CyberCrimeSecuritySecurity Management

Insider Threat ‘Contributes’ To Growing Number Of Critical Infrastructure Attacks

Tom Jowitt is a leading British tech freelance and long standing contributor to TechWeek Europe

IBM X-Force researchers find hackers are increasingly exploiting insiders for attacks on industrial control systems

Researchers at IBM X-Force have warned in a new report that cyber attacks on critical infrastructure has been growing at a rapid pace, and will increase going forward.

And it seems as though 40 percent of the attacks on the utilities and energy sectors are as a result of ‘insider actors’ – whether with malicious intent or by mistake.

It comes as Symantec warns of potential power outages because of “highly sophisticated” attempts by the Dragonfly hacking group “to control – or even sabotage – operational systems at energy facilities.”

Keyboard Illustration "Cyber Attack" © Ben Chams - Fotolia

Insider Threat

Cyber security for firms providing critical infrastructure such as fuel, electricity and drinking water have been a growing concern for a while now, as the potential for these attacks to damage the health and welfare of whole regions or even nations, cannot be underestimated.

In July this year for example the US Department of Energy (DOE) acknowledged a campaign of attacks that had targeted a number of energy companies, including at least one nuclear plant.

At the moment, IBM X-Force said that whilst the energy and utility (E&U) sector was not one of the top targeted industries in 2016, its data shows that E&U is being targeted increasingly in 2017. Indeed, IBM said its figures show this market is falling just short of the top five attacked sectors, as of June this year.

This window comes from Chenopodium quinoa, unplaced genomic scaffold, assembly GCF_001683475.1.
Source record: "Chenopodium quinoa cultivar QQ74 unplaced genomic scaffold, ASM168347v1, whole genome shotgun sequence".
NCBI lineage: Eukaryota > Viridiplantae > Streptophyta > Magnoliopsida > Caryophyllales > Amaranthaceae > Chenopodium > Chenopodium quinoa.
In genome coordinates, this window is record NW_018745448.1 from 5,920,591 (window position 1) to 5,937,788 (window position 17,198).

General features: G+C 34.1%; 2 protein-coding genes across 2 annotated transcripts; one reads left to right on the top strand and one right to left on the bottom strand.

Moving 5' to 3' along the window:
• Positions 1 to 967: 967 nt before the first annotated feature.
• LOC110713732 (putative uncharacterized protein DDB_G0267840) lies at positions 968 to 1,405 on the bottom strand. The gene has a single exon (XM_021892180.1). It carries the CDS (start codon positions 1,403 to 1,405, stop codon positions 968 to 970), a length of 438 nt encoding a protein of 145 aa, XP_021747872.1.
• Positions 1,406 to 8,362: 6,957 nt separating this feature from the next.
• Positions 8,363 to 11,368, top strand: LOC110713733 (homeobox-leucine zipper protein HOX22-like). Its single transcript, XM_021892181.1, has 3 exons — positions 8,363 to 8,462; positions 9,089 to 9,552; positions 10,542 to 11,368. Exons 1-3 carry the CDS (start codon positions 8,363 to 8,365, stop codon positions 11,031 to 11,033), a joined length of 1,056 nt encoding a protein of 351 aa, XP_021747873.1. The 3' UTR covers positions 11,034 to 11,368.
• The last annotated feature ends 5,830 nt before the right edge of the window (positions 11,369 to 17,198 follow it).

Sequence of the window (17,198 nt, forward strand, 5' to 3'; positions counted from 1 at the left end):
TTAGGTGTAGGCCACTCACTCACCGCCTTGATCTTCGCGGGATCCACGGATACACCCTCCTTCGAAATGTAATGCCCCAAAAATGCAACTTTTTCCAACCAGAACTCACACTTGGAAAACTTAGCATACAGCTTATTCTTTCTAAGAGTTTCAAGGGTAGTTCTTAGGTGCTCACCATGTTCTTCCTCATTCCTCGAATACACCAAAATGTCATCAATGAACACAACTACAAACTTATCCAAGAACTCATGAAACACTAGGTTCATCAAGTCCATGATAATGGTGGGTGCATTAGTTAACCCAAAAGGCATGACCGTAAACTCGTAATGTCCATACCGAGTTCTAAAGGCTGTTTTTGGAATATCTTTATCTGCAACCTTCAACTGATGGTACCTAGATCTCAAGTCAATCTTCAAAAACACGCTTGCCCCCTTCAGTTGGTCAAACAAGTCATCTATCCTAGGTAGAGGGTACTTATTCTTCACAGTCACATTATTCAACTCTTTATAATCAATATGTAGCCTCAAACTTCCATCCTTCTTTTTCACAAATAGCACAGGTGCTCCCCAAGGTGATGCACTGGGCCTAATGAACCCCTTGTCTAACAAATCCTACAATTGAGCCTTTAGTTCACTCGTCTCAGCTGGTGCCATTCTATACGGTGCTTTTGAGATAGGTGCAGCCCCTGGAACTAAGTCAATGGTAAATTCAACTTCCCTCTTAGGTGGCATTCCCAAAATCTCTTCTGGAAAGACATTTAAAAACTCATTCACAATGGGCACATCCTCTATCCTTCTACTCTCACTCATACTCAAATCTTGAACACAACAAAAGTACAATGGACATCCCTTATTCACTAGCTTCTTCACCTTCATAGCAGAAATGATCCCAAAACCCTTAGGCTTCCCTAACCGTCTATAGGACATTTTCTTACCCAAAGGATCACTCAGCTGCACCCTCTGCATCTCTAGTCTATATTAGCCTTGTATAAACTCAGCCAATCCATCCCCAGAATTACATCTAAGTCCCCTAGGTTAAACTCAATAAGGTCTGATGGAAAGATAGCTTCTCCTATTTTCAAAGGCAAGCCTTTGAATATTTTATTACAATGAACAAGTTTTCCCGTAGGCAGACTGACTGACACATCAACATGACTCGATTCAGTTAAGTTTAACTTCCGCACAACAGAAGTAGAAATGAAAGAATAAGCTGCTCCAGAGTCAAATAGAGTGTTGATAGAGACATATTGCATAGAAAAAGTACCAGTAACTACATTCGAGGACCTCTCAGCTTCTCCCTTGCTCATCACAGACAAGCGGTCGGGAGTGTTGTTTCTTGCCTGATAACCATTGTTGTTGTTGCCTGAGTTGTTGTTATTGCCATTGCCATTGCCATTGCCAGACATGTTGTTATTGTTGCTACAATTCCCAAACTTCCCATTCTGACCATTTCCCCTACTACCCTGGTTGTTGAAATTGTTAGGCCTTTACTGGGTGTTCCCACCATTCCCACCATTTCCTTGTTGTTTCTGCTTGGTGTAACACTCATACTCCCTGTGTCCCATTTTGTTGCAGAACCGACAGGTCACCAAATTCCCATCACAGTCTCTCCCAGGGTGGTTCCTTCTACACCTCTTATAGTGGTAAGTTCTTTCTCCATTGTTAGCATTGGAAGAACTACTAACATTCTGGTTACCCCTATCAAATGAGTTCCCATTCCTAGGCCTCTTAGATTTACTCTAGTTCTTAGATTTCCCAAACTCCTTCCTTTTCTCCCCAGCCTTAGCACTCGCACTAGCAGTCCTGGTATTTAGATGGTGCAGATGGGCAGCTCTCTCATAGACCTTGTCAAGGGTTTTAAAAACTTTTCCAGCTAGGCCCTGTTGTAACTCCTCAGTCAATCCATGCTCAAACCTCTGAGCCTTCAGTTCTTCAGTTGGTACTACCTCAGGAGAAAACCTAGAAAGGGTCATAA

IBM said that in 2016 the E&U faced over 39 million security events, including 382 attacks and 66 incidents. These 39 million E&U security events represented 72 percent of all security events monitored by IBM Security in 2016.

But more worryingly it found that ICS (industrial control system) attacks increased more than 110 percent in 2016 and are on pace to equal or surpass that volume in 2017. IBM warned that 60 percent of these E&U attacks are designed to install malicious data in an effort to control or disrupt a system.

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“When compared to other industries, E&U employees are more likely to fall victim to cybercriminal tactics to get them to inadvertently download malicious content,” warned IBM X-Force.

And it said that more than 40 percent of E&U attacks are a result of insider actors – whether with malicious intent or inadvertent.

Staff who inadvertently open malicious email attachments or click on malicious links in an email account for more than 50 percent of insider attacks within the E&U sector.

Critical Infrastructure

Matters are not being helped by the fact many critical infrastructure organisations are skipping basic IT security precautions.

In July the National Cyber Security Centre (NCSC) said it was investigating a broad wave of attacks on companies in the British energy and manufacturing sectors.

It warned those attacks are “likely” to have compromised some industrial control systems in the UK.

The potential of these attacks to wreak havoc can be best illustrated by the attack in December 2015, when a Ukraine power company was hit by a cyber attack that left parts of western Ukraine, including regional capital Ivano-Frankivsk, without power. Security experts later said that a sophisticated Trojan horse called Black Energy was used in the hack.

The Ukraine blamed the incident on Russia, but security firms have said that as yet no connection has been found between that attack and the more recent US campaign.

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